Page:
echo-logoWith a tagline like ‘the next generating commenting system’ how could I resist trying out JS-Kit Echo? I’d been thinking about a comment upgrade for a while, as I liked the easy options I’d seen on other sites for logging in with different social media accounts. But what sold Echo to me in the end was the comment synchronization feature – all my comments would stay in WordPress even if I later uninstalled it.

Echo can be installed on WordPress, Blogger and Drupal via plugins as well as other sites by using Javascript. Other cool features include:

  • real time conversation, with no need to reload the page
  • collection of reactions from across the web
  • sharing links with other social media services
  • allowing photo and video commenting on your site
  • spam protection, including synchronization with Aksimet for WordPress users.

Since I had nothing to lose, I signed up, paid the $12 annual fee for Echo Live and got started. I downloaded and installed the WordPress plugin, which replaces the native WordPress comments function in the admin dashboard.

Immediately, I hit a snag. It turned out that my blog had too many comments for the automatic import to function correctly. Instead, I had to contact JS-Kit support and get someone to import them manually. This took a few days, during which time all my old comments were inaccessible.

In the meantime, my first task was to make sure that I was assigned as the site administrator when I installed Echo. Instructions were conflicting. In one part of the wiki it suggested that this would happen automatically, while other instructions suggested that I leave the first comment so that I would be recognized as the admin. This seemed to work.

Echo For Commenters

Echo lives up to its promise when commenting on a site. It offers multiple options for connecting your blog comments with your other social sites. You can use credentials from Google, Friendfeed, Twitter, Haloscan, OpenID, Yahoo, Blogger and JS-Kit, or use a standard URL. When commenting you can send your comments to followers on Twitter, Friendfeed, Yahoo and Google, keeping the conversation going in multiple arenas and, more importantly, being able to follow this extended conversation by email or RSS.

Echo For Site Admins

One of the best features for site admins is being able to pre-approve trustworthy commenters. Over time, this cuts down on your moderation load. People who make five approved comments can also be automatically approved, making this even more useful. On the JS-Kit site, you can set a number of options for dealing with comments, trackbacks and pingbacks. You can also do a lot of moderation on site, though it’s easiest to do this at the post level.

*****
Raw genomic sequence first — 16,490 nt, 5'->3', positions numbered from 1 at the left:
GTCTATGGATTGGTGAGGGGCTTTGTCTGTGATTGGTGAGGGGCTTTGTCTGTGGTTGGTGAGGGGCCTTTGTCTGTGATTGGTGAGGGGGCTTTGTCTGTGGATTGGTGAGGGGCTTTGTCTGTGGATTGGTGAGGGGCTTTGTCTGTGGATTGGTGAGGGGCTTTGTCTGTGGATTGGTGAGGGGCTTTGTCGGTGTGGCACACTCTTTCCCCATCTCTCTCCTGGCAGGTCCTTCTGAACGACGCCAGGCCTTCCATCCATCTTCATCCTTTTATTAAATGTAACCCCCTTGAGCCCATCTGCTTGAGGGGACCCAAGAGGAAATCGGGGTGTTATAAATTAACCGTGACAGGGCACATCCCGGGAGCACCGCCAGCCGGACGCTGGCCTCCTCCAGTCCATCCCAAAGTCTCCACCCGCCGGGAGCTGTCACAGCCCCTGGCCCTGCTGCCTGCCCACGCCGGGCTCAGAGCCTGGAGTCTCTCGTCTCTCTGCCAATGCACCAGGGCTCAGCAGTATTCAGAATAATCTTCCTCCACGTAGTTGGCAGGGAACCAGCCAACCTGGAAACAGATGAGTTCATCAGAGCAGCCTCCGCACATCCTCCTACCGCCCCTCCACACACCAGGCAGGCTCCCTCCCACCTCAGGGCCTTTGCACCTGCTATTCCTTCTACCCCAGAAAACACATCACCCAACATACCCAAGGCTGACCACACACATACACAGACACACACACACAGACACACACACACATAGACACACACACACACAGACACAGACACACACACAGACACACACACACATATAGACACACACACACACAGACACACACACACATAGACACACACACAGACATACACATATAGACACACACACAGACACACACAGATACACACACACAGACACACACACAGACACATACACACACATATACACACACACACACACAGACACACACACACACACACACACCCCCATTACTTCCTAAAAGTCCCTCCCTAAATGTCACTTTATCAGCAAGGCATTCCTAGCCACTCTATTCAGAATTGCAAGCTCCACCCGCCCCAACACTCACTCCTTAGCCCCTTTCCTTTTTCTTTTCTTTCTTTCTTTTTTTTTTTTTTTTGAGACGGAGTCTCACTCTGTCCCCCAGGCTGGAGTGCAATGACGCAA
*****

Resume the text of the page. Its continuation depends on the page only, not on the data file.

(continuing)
Moderation screen - JS-Kit Echo
Moderation screen - JS-Kit Echo

There are also some neat analytics on the JS-Kit web dashboard which show views and comments on posts. Useful, though not yet as good as the analytics provided by WordPress.com Stats or similar plugins.

I like the way it integrates comments from other social services, though you can get similar functionality from Backtype Connect.

Room For Improvement

There are a few features I think need to be improved:

  • Echo currently does not support gravatars unless you are a member of JS-Kit, which means that most comments have that ugly grey anonymous box. This is due to change, but I’m not sure when.
  • When I log in to my WordPress dashboard, JS Kit does not always recognize it, which means logging in on the JS-Kit site before I can moderate comments.
  • The spam! The spam! Yes, Echo integrates with Aksimet, but most of the time Aksimet gets rid of spam before I even see it. When I go to the Echo moderation queue, all I see is spam – it would be nice to have a ‘delete all spam’ function.
  • I would love it if I could handle comments in the usual way from the WordPress admin interface, rather than having to go to each post or the JS-Kit site to moderate. This would probably mean a much more involved JS-Kit options panel.

The Verdict

Overall, I like Echo, though whether I will keep it depends on getting those niggles sorted soon. If they were, then it could cut down on the number of WordPress plugins I use. It will also make it easier for me to keep conversations going on all the sites where I participate. That’s where Echo really wins out. However, there’s also competition from Intense Debate and Disqus, which currently have a more attractive interface.